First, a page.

Wet processing, whereby the beans are washed, is mainly employed in Central America and parts of Africa (notably Kenya). This process is relatively expensive, but is beneficial to the quality of the coffee. The berries are first fed through a water channel to soak them and to remove any impurities. The unripe berries sink to the bottom, leaving the ripe fruit to float to the top.
The ripe berries can then be processed further. The fruit flesh of the berries is removed with the help of a ‘de-pulper’, a machine that has a roller with a roughened surface. This scours away the fruit flesh (pulp) from the berries under a stream of water. Previously, the remaining pulp was treated as waste, but nowadays it is blended with minerals and turned into fertiliser.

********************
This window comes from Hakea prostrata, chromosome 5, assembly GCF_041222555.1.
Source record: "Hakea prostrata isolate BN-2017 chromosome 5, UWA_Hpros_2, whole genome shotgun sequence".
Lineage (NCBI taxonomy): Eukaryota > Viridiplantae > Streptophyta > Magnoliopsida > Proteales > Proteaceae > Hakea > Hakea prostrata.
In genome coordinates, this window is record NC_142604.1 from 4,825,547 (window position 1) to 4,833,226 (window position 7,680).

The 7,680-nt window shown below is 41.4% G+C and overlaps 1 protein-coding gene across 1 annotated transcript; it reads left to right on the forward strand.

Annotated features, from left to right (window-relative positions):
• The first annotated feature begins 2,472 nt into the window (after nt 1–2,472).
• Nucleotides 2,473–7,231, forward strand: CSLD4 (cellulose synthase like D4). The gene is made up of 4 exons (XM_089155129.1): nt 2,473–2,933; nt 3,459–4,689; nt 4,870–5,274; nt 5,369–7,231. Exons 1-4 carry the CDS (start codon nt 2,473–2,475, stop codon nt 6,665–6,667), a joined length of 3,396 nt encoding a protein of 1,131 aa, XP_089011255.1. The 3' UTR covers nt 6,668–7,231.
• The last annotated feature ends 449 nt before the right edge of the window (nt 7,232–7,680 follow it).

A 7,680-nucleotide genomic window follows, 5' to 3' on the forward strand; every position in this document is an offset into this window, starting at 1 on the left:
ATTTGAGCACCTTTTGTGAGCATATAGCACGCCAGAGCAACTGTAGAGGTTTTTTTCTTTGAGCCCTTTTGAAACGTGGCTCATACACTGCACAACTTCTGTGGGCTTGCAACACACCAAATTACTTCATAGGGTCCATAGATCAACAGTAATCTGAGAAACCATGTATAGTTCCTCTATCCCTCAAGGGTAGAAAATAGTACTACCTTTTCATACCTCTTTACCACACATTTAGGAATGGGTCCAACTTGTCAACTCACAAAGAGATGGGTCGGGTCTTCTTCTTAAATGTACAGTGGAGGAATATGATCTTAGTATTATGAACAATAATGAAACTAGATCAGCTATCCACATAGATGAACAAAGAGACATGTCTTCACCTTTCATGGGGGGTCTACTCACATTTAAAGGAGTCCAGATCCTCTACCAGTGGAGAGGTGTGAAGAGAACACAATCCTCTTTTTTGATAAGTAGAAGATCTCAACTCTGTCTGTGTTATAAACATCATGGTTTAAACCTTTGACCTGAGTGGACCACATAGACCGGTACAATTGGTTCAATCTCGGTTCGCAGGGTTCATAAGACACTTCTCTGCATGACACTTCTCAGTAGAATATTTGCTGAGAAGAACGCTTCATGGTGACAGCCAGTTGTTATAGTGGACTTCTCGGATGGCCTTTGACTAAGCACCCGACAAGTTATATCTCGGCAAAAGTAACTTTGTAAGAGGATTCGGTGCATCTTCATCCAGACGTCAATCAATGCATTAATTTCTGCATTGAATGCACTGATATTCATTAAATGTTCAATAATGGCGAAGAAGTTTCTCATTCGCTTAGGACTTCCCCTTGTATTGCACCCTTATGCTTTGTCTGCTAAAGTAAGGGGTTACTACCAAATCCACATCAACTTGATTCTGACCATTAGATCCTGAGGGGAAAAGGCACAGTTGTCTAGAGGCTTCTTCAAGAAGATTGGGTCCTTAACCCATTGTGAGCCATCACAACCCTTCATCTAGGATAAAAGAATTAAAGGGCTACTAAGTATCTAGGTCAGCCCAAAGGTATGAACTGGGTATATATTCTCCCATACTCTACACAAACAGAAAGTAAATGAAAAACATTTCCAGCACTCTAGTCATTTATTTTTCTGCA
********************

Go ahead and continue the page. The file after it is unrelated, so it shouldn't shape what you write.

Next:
In the second stage of wet processing the coffee beans are fermented in large water containers. The object of the fermentation process is not only to dissolve any remaining fruit flesh, but also to remove the sticky film surrounding the coffee beans, which is not water soluble. This part of the procedure, which lasts approximately two days, is very important. The long period of fermentation is what first gives the coffee its rich aroma and special flavour.